So to give this week's discussion a kick-start, here are some questions for our readers. Of the big four forthcoming releases, which one do you look forward to most? Are you likely to stay with your current distro or are you thinking of switching to something different? If so, why? Which of these four releases will you test? Are you confident that they will provide trouble-free upgrade paths or do you dread the upgrade day? If you wish to comment on these and related topics please scroll down to the comments section and tell us what you think!
* * * * *
Mandriva Linux is one of those desktop distributions that many users have mixed feelings about - some great ideas and excellent desktop integration get sometimes spoilt by poor quality control. Will the upcoming release be better in this respect? It's still a bit too early to say, but if you are wondering about what's new in this version, here is a nice summary of the 20 most exciting features of Mandriva 2010, courtesy of LinuxCrunch: "Mandriva Linux 2010 is aimed at improving the user experience for daily tasks. Let's have a look at what's new. 1. New installer. To improve the user experience of installation, the Mandriva developers thought that the installer design was quite old now and needed to be refreshed to stay ahead of the competition. The next screenshot shows. 2. Live upgrade. Mandriva Online will be able to notify the user about a new version of the distribution and suggest a system upgrade without using the installer. 3. Moblin desktop. Mandriva 2010 will include the Moblin 2.0 environment designed for mobile desktop platforms...."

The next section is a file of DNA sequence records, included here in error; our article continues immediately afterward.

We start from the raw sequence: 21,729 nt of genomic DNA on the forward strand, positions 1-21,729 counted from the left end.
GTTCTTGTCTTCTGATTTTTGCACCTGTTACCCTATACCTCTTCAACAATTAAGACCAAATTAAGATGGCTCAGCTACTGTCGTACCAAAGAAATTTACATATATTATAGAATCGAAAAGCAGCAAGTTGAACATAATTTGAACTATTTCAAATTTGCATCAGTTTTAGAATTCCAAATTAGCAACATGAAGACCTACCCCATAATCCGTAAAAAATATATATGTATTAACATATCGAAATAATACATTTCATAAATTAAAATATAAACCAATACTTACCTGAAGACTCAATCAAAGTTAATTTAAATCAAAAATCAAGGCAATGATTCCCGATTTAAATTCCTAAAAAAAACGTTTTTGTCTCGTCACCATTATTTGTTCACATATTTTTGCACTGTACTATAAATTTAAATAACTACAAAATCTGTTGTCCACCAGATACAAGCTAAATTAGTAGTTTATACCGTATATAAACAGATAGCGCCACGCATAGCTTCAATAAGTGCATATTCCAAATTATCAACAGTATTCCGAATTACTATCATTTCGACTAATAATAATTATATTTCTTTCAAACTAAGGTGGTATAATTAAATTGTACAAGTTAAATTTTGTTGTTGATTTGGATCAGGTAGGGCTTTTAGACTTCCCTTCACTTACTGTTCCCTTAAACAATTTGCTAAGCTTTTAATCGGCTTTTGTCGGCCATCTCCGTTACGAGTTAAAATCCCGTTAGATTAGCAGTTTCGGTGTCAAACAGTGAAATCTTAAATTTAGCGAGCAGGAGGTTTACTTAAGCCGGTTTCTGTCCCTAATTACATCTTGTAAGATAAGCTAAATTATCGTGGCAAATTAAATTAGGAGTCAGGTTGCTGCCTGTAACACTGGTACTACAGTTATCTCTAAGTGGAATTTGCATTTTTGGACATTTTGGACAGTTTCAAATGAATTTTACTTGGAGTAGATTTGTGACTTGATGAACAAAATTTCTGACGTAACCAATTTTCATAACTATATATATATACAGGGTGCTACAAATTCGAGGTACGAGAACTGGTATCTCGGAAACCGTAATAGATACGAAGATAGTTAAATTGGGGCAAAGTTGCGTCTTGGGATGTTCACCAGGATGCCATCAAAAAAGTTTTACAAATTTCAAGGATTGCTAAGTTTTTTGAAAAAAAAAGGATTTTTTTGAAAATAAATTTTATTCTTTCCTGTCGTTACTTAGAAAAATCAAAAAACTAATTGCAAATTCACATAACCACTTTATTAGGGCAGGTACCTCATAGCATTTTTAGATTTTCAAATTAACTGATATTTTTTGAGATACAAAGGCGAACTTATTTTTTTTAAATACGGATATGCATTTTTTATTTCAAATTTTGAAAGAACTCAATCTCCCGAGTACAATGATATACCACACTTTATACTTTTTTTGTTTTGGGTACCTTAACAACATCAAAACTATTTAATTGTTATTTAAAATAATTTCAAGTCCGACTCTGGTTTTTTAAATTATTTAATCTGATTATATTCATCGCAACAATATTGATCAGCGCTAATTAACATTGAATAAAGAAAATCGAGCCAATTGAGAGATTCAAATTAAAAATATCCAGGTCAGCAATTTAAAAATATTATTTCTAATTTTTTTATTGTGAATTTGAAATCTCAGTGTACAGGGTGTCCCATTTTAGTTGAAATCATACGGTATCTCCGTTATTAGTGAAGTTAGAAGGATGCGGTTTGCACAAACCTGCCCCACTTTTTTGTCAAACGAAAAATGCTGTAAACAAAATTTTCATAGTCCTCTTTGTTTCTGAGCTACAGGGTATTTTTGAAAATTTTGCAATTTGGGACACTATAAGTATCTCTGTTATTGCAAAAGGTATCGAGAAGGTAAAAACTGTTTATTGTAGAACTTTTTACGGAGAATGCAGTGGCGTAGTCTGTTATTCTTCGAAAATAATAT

* * * * *
Arch Linux has been rising steadily in the DistroWatch's Page Hit Ranking statistics over the past couple of years, indicating a growing popularity of the rolling-release distribution designed for intermediate users. Now, for the first time ever, users can install the distribution with the help of an official, dead-tree copy of Arch Linux Handbook by Dusty Phillips, released earlier this month: "I'd like to announce the first edition of the Arch Linux Handbook, available in print. You can purchase it through CreateSpace immediately. It should also be showing up in Amazon.com searches within two weeks, so you can tell your family to get it for you for Christmas. The Arch Linux Handbook is distilled from the Beginner's Guide in the Wiki. Purchases help support Arch Linux development." And what does the book cover? "The Arch Linux Beginner's guide, has been a help to thousands of new users installing this popular keep-it-simple Linux distribution. Now in print for the first time, this simple lightweight Linux handbook is all you need to get started with Arch Linux."
* * * * *